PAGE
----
Blog 4_slide2The key stakeholders that Laurence identified were cyber security professionals (never be afraid to ask for help) and the staff and students at the University. It is vital that those closest to the business processes are closely involved in the threat and risk/privacy impact assessment process. The world of cyber security is a fast changing one, so dedicated cyber security professionals, either internal or external are vital in order to keep abreast of emerging threats and techniques to combat them. As an institution, we need to own risk and manage it.

Some particular suggestions for ways in which to present the information security risks included using a Gartner-style quadrant with likelihood on one axis and impact on the other. Then encourage your senior team to only focus on the top-right quadrant, whilst being able to see at a glance the entire risk landscape.

slide3

An alternative is to use a radar plot to display how well the University is doing with multiple aspects of a particular IT security concern.

Overall this was a very informative session with some practical takeaways on how to both manage information security risks and communicate this to senior managers.

 

 

 

 

Project management tools and project management offices

michelle

 

 

Michelle Griffiths
ITS Project Manager
IT Services
University of Oxford
Member of UCISA-PCMG

 

 

This Educause session presented by Randall Alberts, Assistant Director, Ringling College of Art and Design, was led as a discussion session, which was started off by all attendees logging onto a direct poll website and answering questions about their organization and what topics they would like to discuss during this morning’s session.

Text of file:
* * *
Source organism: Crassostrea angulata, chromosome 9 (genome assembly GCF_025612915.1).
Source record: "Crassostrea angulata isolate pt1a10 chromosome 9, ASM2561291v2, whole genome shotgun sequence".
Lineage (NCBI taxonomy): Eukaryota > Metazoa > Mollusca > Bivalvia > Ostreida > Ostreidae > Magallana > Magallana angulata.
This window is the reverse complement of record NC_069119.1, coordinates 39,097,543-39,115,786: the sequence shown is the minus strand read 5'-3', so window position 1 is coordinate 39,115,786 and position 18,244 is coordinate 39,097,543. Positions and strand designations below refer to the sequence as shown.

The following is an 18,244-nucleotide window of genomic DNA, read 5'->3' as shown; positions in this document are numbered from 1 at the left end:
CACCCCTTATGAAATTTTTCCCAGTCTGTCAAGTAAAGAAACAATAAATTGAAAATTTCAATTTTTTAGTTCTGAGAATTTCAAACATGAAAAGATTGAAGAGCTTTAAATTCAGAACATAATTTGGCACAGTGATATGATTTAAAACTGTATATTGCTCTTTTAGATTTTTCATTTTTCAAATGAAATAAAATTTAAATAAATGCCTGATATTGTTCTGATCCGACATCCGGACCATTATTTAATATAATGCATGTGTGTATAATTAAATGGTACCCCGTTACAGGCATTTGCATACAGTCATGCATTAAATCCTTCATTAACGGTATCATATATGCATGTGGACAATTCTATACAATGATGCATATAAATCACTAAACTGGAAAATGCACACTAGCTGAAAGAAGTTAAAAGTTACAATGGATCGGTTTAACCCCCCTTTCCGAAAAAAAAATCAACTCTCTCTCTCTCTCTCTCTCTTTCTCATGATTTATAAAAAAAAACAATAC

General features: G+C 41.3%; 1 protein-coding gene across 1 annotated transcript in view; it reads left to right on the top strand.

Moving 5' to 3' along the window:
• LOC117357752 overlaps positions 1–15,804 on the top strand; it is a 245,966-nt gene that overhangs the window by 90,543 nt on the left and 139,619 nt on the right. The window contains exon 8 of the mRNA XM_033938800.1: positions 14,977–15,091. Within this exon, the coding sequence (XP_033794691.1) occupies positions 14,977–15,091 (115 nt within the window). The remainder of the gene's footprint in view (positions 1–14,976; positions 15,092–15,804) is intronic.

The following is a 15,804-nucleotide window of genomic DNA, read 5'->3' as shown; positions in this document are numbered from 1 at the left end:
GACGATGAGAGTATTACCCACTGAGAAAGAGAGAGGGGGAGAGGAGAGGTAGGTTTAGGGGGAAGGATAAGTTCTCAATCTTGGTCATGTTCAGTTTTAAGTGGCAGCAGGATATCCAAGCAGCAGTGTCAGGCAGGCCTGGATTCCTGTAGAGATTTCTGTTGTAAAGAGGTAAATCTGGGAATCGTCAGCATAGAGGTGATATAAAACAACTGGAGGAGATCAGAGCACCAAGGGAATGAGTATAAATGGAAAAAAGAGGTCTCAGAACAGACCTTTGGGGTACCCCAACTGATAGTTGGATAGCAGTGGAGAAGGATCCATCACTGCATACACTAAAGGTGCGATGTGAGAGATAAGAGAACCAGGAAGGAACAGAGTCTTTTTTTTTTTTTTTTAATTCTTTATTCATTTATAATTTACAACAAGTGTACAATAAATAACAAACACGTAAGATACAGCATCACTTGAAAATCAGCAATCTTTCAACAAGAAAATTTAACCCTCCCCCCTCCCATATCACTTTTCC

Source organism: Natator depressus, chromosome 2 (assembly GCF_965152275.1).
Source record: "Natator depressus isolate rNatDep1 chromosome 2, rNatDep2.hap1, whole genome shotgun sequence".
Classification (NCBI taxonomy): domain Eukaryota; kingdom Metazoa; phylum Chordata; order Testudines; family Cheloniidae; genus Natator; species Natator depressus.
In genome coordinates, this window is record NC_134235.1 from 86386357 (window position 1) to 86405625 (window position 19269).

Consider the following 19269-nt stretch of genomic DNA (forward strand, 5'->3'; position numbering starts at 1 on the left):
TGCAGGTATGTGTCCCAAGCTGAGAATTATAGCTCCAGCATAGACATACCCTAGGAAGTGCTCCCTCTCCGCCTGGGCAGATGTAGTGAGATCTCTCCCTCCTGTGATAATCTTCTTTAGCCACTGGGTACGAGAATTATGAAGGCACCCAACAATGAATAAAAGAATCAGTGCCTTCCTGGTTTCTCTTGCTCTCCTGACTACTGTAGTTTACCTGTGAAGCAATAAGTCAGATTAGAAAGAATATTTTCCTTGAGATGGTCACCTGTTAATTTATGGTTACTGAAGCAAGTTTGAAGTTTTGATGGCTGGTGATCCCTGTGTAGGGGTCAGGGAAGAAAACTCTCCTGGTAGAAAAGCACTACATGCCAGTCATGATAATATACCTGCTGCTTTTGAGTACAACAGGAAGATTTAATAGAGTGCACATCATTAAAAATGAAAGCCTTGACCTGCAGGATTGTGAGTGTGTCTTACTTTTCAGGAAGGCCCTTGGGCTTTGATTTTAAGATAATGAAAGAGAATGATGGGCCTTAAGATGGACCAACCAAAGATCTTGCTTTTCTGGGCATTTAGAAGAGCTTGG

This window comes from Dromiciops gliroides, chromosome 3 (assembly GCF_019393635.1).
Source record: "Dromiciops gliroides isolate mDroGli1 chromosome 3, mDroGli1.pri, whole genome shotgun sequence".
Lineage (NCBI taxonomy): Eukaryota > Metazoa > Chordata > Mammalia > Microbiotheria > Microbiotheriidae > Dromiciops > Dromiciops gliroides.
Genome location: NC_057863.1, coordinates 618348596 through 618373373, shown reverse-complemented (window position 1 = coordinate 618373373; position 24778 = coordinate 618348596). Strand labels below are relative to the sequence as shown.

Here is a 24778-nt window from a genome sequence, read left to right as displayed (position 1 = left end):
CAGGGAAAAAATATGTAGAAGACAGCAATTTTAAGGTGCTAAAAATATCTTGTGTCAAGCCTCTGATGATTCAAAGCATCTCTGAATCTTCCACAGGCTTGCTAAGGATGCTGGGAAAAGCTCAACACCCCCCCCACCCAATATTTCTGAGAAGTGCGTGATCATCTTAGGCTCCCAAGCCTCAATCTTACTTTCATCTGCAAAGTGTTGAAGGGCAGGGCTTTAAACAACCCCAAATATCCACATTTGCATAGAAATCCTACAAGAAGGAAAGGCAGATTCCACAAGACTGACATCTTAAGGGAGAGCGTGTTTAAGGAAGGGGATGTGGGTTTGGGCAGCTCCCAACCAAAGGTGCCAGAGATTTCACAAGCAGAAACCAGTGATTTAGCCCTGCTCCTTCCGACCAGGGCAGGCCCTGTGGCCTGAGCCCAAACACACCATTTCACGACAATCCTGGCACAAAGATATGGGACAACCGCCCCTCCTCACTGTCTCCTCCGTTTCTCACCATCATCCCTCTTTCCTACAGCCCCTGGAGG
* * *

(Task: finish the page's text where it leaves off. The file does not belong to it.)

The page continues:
Randall told the group about the committee that he chaired, the Educause Project Management Constituent Group (PMCG) . The group brings together like minded people who have the same interests and areas of focus, sometimes referred to as “birds of a feather”. You can post questions to the group and get answers from your peers. This seems a very similar setup to the UCISA Project and Change Management Group. He also went onto say that they have monthly call-ins with guest presenters on various topics. The website contains past archive information so that you can tune in and watch past presenters.

The direct poll stated that the top topic that the group wanted to cover was project management tools.

Project management tools
Randall suggested that you must first start with pen and paper to define your user processes before you touch on tools. He stated that at his institution they use spreadsheets and share point. Each of their projects will have a share point site that they use as a document repository and to host project plans and schedule information.

The discussion was then opened up to the floor, and the following points were made: